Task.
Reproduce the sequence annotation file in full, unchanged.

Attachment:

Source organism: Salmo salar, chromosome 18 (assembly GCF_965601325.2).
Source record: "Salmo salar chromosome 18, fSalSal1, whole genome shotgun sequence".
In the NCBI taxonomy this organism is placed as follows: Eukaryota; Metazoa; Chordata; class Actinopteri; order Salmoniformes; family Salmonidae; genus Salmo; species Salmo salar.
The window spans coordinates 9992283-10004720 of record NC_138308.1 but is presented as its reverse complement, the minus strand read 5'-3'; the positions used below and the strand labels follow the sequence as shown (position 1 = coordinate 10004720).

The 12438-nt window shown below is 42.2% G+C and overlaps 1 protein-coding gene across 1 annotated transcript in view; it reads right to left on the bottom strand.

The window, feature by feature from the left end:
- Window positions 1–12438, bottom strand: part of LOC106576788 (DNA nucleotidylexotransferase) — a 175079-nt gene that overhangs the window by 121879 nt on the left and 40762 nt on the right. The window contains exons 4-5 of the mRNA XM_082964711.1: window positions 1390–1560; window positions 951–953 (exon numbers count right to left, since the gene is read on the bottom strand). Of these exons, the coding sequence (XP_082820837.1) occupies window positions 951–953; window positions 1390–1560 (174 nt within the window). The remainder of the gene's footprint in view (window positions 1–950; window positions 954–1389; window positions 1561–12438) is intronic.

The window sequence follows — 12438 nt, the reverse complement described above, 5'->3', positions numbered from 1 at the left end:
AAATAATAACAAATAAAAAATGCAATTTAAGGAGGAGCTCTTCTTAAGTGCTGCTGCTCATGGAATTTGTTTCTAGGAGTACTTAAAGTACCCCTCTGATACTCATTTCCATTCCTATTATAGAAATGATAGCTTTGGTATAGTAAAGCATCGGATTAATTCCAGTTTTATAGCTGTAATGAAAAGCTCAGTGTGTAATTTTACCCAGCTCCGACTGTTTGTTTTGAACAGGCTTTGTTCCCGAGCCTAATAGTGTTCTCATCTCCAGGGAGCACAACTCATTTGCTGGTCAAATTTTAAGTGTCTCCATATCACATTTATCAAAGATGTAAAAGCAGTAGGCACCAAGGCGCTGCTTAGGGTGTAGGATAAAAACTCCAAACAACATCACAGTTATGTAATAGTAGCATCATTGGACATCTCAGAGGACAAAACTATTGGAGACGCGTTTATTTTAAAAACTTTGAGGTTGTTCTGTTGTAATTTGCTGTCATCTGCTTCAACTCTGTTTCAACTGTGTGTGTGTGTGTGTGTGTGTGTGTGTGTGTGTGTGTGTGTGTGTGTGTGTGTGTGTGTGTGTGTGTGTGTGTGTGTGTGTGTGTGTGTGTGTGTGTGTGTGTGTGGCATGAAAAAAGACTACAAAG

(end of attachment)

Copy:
Source organism: Salmo salar, chromosome 18 (assembly GCF_965601325.2).
Source record: "Salmo salar chromosome 18, fSalSal1, whole genome shotgun sequence".
In the NCBI taxonomy this organism is placed as follows: Eukaryota; Metazoa; Chordata; class Actinopteri; order Salmoniformes; family Salmonidae; genus Salmo; species Salmo salar.
The window spans coordinates 9992283-10004720 of record NC_138308.1 but is presented as its reverse complement, the minus strand read 5'-3'; the positions used below and the strand labels follow the sequence as shown (position 1 = coordinate 10004720).

The 12438-nt window shown below is 42.2% G+C and overlaps 1 protein-coding gene across 1 annotated transcript in view; it reads right to left on the bottom strand.

The window, feature by feature from the left end:
- Window positions 1–12438, bottom strand: part of LOC106576788 (DNA nucleotidylexotransferase) — a 175079-nt gene that overhangs the window by 121879 nt on the left and 40762 nt on the right. The window contains exons 4-5 of the mRNA XM_082964711.1: window positions 1390–1560; window positions 951–953 (exon numbers count right to left, since the gene is read on the bottom strand). Of these exons, the coding sequence (XP_082820837.1) occupies window positions 951–953; window positions 1390–1560 (174 nt within the window). The remainder of the gene's footprint in view (window positions 1–950; window positions 954–1389; window positions 1561–12438) is intronic.

The window sequence follows — 12438 nt, the reverse complement described above, 5'->3', positions numbered from 1 at the left end:
AAATAATAACAAATAAAAAATGCAATTTAAGGAGGAGCTCTTCTTAAGTGCTGCTGCTCATGGAATTTGTTTCTAGGAGTACTTAAAGTACCCCTCTGATACTCATTTCCATTCCTATTATAGAAATGATAGCTTTGGTATAGTAAAGCATCGGATTAATTCCAGTTTTATAGCTGTAATGAAAAGCTCAGTGTGTAATTTTACCCAGCTCCGACTGTTTGTTTTGAACAGGCTTTGTTCCCGAGCCTAATAGTGTTCTCATCTCCAGGGAGCACAACTCATTTGCTGGTCAAATTTTAAGTGTCTCCATATCACATTTATCAAAGATGTAAAAGCAGTAGGCACCAAGGCGCTGCTTAGGGTGTAGGATAAAAACTCCAAACAACATCACAGTTATGTAATAGTAGCATCATTGGACATCTCAGAGGACAAAACTATTGGAGACGCGTTTATTTTAAAAACTTTGAGGTTGTTCTGTTGTAATTTGCTGTCATCTGCTTCAACTCTGTTTCAACTGTGTGTGTGTGTGTGTGTGTGTGTGTGTGTGTGTGTGTGTGTGTGTGTGTGTGTGTGTGTGTGTGTGTGTGTGTGTGTGTGTGTGTGTGTGTGTGTGTGTGTGTGTGGCATGAAAAAAGACTACAAAG